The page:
Case Report
Copyright ©The Author(s) 2024. Published by Baishideng Publishing Group Inc. All rights reserved.
World J Gastrointest Surg. Apr 27, 2024; 16(4): 1208-1214
Published online Apr 27, 2024. doi: 10.4240/wjgs.v16.i4.1208
Intermittent melena and refractory anemia due to jejunal cavernous lymphangioma: A case report
Kai-Rui Liu, Sheng Zhang, Wei-Run Chen, You-Xing Huang, Xu-Guang Li
Kai-Rui Liu, Sheng Zhang, Wei-Run Chen, You-Xing Huang, Department of Abdominal Surgery, The Second Affiliated Hospital of Guangzhou University of Chinese Medicine, Guangzhou 510000, Guangdong Province, China
Xu-Guang Li, Department of General Surgery, The Affiliated Brain Hospital of Guangzhou Medical University, Guangzhou 510000, Guangdong Province, China
Xu-Guang Li, Key Laboratory of Neurogenetics and Channelopathies of Guangdong Province and The Ministry of Education of China, Guangzhou Medical University, Guangzhou 510000, Guangdong Province, China
Author contributions: Liu KR and Li XG conceived and designed the study, read and analyzed the documents, and drafted the manuscript; Zhang S collected the medical data; Chen WR participated in the clinical assessment at each visit during the follow-up; Huang YX provided suggestions on the diagnosis and operation of the patients; Li XG performed the surgical resection. All the authors read and approved the final manuscript.
Informed consent statement: Informed written consent was obtained from the patient for the publication of this report and any accompanying images.
Conflict-of-interest statement: The authors declare that they have no conflicts of interest to disclose.
CARE Checklist (2016) statement: The authors have read the CARE Checklist (2016), and the manuscript was prepared and revised according to the CARE Checklist (2016).
Open-Access: This article is an open-access article that was selected by an in-house editor and fully peer-reviewed by external reviewers. It is distributed in accordance with the Creative Commons Attribution NonCommercial (CC BY-NC 4.0) license, which permits others to distribute, remix, adapt, build upon this work non-commercially, and license their derivative works on different terms, provided the original work is properly cited and the use is non-commercial. See:
Corresponding author: Xu-Guang Li, PhD, Chief Doctor, Department of General Surgery, The Affiliated Brain Hospital of Guangzhou Medical University, No. 36 Mingxin Road, Liwan District, Guangzhou 510000, Guangdong Province, China.
Received: January 16, 2024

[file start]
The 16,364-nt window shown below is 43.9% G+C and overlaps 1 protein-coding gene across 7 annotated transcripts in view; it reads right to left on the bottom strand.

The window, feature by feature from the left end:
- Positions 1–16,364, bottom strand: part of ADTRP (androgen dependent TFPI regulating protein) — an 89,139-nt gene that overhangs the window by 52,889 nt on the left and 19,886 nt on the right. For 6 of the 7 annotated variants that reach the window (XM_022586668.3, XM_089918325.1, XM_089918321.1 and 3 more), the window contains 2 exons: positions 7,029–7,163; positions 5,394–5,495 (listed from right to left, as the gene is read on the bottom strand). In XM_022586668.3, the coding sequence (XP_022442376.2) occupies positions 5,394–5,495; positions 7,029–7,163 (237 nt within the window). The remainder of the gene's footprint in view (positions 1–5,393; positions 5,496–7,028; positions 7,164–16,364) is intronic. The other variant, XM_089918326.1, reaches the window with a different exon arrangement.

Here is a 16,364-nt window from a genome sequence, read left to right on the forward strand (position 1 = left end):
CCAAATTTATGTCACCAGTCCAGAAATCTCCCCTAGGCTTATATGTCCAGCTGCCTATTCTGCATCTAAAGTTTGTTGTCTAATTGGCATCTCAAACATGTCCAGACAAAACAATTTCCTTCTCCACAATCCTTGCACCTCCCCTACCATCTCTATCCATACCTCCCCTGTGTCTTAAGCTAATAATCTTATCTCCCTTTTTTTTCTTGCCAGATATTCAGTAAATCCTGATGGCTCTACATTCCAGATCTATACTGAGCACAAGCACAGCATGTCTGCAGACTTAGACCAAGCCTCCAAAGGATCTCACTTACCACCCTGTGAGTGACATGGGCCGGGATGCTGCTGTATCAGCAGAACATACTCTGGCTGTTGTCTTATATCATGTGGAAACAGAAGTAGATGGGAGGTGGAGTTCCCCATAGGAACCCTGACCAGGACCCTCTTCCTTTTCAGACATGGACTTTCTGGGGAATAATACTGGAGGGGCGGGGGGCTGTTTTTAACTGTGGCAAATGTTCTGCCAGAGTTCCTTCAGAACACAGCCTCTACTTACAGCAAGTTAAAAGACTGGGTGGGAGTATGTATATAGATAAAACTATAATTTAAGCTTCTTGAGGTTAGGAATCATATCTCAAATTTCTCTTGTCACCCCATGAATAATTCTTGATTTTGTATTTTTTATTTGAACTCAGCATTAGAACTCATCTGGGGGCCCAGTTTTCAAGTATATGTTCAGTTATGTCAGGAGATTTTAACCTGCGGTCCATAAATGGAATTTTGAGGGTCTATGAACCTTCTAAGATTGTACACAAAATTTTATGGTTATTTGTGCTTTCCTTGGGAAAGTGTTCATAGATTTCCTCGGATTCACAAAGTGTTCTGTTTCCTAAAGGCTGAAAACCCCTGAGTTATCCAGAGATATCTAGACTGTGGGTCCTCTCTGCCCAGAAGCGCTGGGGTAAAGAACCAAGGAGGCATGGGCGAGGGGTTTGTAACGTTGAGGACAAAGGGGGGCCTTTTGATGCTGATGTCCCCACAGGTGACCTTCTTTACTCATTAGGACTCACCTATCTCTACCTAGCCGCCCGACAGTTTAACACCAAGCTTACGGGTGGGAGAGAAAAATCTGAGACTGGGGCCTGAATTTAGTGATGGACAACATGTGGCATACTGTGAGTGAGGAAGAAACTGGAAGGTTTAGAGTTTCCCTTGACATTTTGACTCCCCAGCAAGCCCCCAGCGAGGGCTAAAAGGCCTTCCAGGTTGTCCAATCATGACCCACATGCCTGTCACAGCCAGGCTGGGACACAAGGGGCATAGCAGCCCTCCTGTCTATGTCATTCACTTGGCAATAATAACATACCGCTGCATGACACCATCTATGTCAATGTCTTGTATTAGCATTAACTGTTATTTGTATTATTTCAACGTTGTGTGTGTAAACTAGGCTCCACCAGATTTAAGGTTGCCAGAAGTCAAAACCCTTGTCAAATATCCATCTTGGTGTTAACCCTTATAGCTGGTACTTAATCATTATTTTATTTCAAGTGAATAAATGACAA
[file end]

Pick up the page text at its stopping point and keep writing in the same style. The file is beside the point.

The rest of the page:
Peer-review started: January 16, 2024
First decision: February 2, 2024
Revised: February 14, 2024
Accepted: March 21, 2024
Article in press: March 21, 2024
Published online: April 27, 2024

Lymphangiomas in the gastrointestinal tract are extremely rare in adults. As a benign lesion, small intestine lymphangiomas often remain asymptomatic and pose challenges for definitive diagnosis. However, lymphangiomas can give rise to complications such as abdominal pain, bleeding, volvulus, and intussusception. Here, we report a case of jejunal cavernous lymphangioma that presented with intermittent melena and refractory anemia in a male adult.


A 66-year-old man presented with intermittent melena, fatigue and refractory anemia nine months prior. Esophagogastroduodenoscopy and colonoscopy were performed many times and revealed no apparent bleeding. Conservative management, including transfusion, hemostasis, gastric acid secretion inhibition and symptomatic treatment, was performed, but the lesions tended to recur shortly after surgery. Ultimately, the patient underwent capsule endoscopy, which revealed a more than 10 cm lesion accompanied by active bleeding. After single-balloon enteroscopy and biopsy, a diagnosis of jejunal cavernous lymphangioma was confirmed, and the patient underwent surgical resection. No complications or recurrences were observed postoperatively.


Jejunal cavernous lymphangioma should be considered a cause of obscure gastrointestinal bleeding. Capsule endoscopy and single-balloon enteroscopy can facilitate diagnosis. Surgical resection is an effective management method.

Keywords: Intermittent melena, Refractory anemia, Capsule endoscopy, Single-balloon enteroscopy, Jejunal cavernous lymphangioma, Enterectomy, Case report

Core Tip: We report a patient with recurrent melena and refractory anemia that was misdiagnosed as obscure gastrointestinal bleeding or intestinal ischemia for 9 months. A definite diagnosis of jejunal cavernous lymphangioma was made through capsule endoscopy, double-balloon enteroscopy, and biopsy. After surgical resection of the lesion, both the melena and anemia resolved.